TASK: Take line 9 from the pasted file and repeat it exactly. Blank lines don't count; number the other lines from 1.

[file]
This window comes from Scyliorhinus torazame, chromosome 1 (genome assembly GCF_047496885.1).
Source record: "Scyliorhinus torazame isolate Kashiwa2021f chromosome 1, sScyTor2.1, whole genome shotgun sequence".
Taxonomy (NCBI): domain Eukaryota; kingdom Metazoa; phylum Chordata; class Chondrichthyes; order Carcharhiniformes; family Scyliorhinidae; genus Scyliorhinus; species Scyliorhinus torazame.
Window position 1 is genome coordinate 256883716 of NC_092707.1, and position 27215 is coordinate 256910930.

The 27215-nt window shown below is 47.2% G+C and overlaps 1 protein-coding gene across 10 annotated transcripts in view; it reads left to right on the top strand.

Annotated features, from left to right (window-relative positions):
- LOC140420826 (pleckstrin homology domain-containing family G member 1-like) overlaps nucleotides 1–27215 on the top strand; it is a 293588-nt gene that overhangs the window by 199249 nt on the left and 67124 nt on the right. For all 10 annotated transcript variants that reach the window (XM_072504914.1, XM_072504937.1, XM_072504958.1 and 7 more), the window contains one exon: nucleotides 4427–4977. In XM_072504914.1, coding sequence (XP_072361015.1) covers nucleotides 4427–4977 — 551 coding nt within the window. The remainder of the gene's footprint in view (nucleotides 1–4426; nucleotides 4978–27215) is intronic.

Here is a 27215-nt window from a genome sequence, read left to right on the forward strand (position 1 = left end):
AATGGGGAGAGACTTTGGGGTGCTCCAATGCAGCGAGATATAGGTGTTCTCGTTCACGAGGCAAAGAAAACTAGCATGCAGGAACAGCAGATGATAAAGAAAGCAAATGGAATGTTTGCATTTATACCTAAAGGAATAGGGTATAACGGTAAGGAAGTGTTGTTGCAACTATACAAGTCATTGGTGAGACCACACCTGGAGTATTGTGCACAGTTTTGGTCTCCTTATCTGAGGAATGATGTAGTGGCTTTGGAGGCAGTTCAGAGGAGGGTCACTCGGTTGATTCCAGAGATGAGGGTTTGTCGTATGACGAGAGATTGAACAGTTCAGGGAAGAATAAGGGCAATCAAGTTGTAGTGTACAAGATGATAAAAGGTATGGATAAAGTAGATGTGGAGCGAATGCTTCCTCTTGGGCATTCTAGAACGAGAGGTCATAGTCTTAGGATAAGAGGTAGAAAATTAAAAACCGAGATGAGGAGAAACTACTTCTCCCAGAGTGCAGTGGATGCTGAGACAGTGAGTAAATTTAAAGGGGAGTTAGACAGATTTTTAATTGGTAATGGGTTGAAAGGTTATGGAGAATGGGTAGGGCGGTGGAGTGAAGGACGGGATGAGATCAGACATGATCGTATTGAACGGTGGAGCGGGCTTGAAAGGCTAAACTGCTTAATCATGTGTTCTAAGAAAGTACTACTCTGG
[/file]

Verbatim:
AATGGGGAGAGACTTTGGGGTGCTCCAATGCAGCGAGATATAGGTGTTCTCGTTCACGAGGCAAAGAAAACTAGCATGCAGGAACAGCAGATGATAAAGAAAGCAAATGGAATGTTTGCATTTATACCTAAAGGAATAGGGTATAACGGTAAGGAAGTGTTGTTGCAACTATACAAGTCATTGGTGAGACCACACCTGGAGTATTGTGCACAGTTTTGGTCTCCTTATCTGAGGAATGATGTAGTGGCTTTGGAGGCAGTTCAGAGGAGGGTCACTCGGTTGATTCCAGAGATGAGGGTTTGTCGTATGACGAGAGATTGAACAGTTCAGGGAAGAATAAGGGCAATCAAGTTGTAGTGTACAAGATGATAAAAGGTATGGATAAAGTAGATGTGGAGCGAATGCTTCCTCTTGGGCATTCTAGAACGAGAGGTCATAGTCTTAGGATAAGAGGTAGAAAATTAAAAACCGAGATGAGGAGAAACTACTTCTCCCAGAGTGCAGTGGATGCTGAGACAGTGAGTAAATTTAAAGGGGAGTTAGACAGATTTTTAATTGGTAATGGGTTGAAAGGTTATGGAGAATGGGTAGGGCGGTGGAGTGAAGGACGGGATGAGATCAGACATGATCGTATTGAACGGTGGAGCGGGCTTGAAAGGCTAAACTGCTTAATCATGTGTTCTAAGAAAGTACTACTCTGG